Murray Abbott, an institutional sales trader at Morgan Stanley in Toronto who had been missing since April 25, was found Monday by the shore of Lake Ontario near the city's Beaches neighborhood where he lived. He was 36.
His death wasn't suspicious, Toronto Police Service spokesman Mark Pugash said Tuesday in a telephone interview. "It was obviously a very tragic missing persons case."
Abbott was a vice president and one of 16 people on the institutional equities desk at Morgan Stanley's Canadian wealth-management division. He joined the New York-based bank in 2010, following jobs at Toronto-based brokerage Blackmont Capital Inc. and Research Capital Corp.PhotosShocking celeb deathsSee alsoSee more LI, U.S. obits
"He was larger than life, a very gregarious guy, very well liked by clients," Laura Adams, head of Morgan Stanley's Canadian equity-distribution business, said yesterday in a telephone interview. "He was just a super guy."
Abbott's clients included mutual funds, pension plans, hedge funds and banks, according to Adams, who hired Abbott and was his manager.
"Clients really enjoyed working with him, he was well liked and had a very strong network across Bay Street," Adams said.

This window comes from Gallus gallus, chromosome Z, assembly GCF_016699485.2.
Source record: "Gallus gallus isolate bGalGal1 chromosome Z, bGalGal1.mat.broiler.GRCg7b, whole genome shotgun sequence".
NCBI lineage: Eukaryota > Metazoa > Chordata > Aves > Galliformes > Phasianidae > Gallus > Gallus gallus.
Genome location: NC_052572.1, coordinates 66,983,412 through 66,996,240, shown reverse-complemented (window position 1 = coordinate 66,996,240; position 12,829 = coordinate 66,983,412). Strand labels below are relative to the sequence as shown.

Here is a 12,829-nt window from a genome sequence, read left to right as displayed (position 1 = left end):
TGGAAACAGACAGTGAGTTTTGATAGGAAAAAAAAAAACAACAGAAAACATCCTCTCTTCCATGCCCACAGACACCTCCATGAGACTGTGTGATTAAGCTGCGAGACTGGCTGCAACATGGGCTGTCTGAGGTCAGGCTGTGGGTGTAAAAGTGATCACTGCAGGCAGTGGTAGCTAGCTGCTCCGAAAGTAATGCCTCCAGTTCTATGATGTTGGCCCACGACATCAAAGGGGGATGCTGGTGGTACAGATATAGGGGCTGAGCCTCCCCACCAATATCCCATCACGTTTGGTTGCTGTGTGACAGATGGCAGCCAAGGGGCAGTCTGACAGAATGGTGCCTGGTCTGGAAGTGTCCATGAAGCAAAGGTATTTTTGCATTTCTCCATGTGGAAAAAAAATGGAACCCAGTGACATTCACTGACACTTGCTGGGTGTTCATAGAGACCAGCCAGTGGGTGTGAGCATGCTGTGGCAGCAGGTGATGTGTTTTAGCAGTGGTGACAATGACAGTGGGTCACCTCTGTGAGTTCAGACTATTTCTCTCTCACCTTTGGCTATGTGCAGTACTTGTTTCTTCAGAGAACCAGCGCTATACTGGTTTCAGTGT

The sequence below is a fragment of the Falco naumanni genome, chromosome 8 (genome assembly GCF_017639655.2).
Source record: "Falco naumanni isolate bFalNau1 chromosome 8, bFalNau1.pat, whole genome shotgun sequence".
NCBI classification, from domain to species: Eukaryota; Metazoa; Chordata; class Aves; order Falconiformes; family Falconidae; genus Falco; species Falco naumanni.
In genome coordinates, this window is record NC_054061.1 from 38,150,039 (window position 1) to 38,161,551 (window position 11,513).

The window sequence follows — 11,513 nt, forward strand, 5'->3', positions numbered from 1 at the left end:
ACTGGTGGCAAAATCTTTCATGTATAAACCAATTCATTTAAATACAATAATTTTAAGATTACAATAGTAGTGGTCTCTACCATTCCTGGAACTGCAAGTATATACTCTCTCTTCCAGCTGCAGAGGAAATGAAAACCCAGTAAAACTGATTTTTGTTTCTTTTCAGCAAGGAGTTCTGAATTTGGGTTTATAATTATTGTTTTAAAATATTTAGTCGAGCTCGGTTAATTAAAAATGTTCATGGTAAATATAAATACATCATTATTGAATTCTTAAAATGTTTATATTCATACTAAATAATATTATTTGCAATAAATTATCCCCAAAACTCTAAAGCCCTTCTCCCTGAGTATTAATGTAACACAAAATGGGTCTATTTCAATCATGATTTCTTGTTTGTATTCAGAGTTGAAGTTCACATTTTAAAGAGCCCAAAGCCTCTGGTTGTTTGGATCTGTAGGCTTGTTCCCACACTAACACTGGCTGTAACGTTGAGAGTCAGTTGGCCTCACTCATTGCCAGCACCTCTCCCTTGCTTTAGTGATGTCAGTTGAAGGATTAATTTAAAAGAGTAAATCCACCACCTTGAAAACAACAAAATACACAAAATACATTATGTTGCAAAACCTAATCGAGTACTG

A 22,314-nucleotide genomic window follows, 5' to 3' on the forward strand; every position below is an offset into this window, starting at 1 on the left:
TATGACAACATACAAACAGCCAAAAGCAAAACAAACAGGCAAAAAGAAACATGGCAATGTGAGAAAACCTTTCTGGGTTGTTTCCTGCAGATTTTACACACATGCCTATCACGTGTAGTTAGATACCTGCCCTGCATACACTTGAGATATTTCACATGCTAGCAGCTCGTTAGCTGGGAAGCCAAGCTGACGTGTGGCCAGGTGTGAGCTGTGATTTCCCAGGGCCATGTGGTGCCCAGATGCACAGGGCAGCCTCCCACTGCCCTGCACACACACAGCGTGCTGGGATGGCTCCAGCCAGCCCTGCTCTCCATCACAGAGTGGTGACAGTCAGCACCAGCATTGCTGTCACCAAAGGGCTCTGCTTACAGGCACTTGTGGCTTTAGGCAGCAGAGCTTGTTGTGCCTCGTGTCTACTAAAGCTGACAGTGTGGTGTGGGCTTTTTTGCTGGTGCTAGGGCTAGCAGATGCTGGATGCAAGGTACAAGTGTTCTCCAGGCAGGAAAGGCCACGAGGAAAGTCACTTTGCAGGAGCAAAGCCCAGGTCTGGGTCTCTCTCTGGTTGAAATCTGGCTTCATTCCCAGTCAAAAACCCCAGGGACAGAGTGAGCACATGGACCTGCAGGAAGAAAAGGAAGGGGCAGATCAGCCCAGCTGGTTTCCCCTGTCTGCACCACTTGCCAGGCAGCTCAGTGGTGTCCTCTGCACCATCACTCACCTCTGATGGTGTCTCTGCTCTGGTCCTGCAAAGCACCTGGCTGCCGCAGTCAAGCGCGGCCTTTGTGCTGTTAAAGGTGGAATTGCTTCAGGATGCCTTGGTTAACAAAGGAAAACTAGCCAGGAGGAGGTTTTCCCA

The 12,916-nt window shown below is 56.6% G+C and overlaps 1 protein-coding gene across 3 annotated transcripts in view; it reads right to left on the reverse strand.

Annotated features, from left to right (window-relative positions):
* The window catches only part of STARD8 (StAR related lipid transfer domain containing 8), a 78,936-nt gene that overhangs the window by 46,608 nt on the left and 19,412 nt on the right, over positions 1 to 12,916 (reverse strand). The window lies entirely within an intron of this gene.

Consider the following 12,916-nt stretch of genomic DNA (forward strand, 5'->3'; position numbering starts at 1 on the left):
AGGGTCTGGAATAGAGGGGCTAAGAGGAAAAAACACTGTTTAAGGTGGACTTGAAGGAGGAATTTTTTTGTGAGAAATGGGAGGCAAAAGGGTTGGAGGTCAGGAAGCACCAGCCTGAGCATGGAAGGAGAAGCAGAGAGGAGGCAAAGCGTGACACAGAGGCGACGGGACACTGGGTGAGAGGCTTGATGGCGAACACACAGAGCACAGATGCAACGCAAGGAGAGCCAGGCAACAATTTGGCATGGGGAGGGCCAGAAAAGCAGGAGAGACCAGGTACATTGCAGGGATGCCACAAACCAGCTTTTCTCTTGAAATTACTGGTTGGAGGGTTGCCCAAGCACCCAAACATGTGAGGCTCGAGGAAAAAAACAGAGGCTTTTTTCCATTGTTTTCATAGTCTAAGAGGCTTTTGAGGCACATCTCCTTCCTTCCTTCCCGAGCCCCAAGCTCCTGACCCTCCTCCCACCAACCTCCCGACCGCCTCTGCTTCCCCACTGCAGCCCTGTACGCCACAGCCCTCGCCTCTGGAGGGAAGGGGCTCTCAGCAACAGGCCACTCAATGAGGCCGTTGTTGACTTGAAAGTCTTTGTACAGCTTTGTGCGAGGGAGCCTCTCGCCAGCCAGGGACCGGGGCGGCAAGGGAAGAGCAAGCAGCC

Abbott graduated from the Toronto Catholic School Board's Senator O'Connor College School on the east end of the city. He had been missing since April 25, when he was last seen with a friend in the affluent Beaches neighborhood east of Toronto's financial district.
His disappearance prompted a police search and friends scoured the waterfront community, putting up posters. His family offered a $41,700 reward for information on his whereabouts.
Abbott's body was found around 6:40 a.m. Monday floating facedown just east of a water filtration plant, close to Queen Street East and Courcelette Road, police said.
Abbott was an avid golfer and a member of Scarboro Golf & Country Club, a 101-year-old organization 20 kilometers (12 miles east of downtown Toronto, where he was known for his broad smile and favorite table close to the wood-burning fireplace in the clubhouse.
"Murray and I often found ourselves sitting in the bistro together where we chatted about markets, golf and the future of the club," John Turley-Ewart, a club member and friend of Abbott, said Tuesday in an email. "He was always smiling, had a big welcoming handshake when he greeted fellow members and was a proud family man."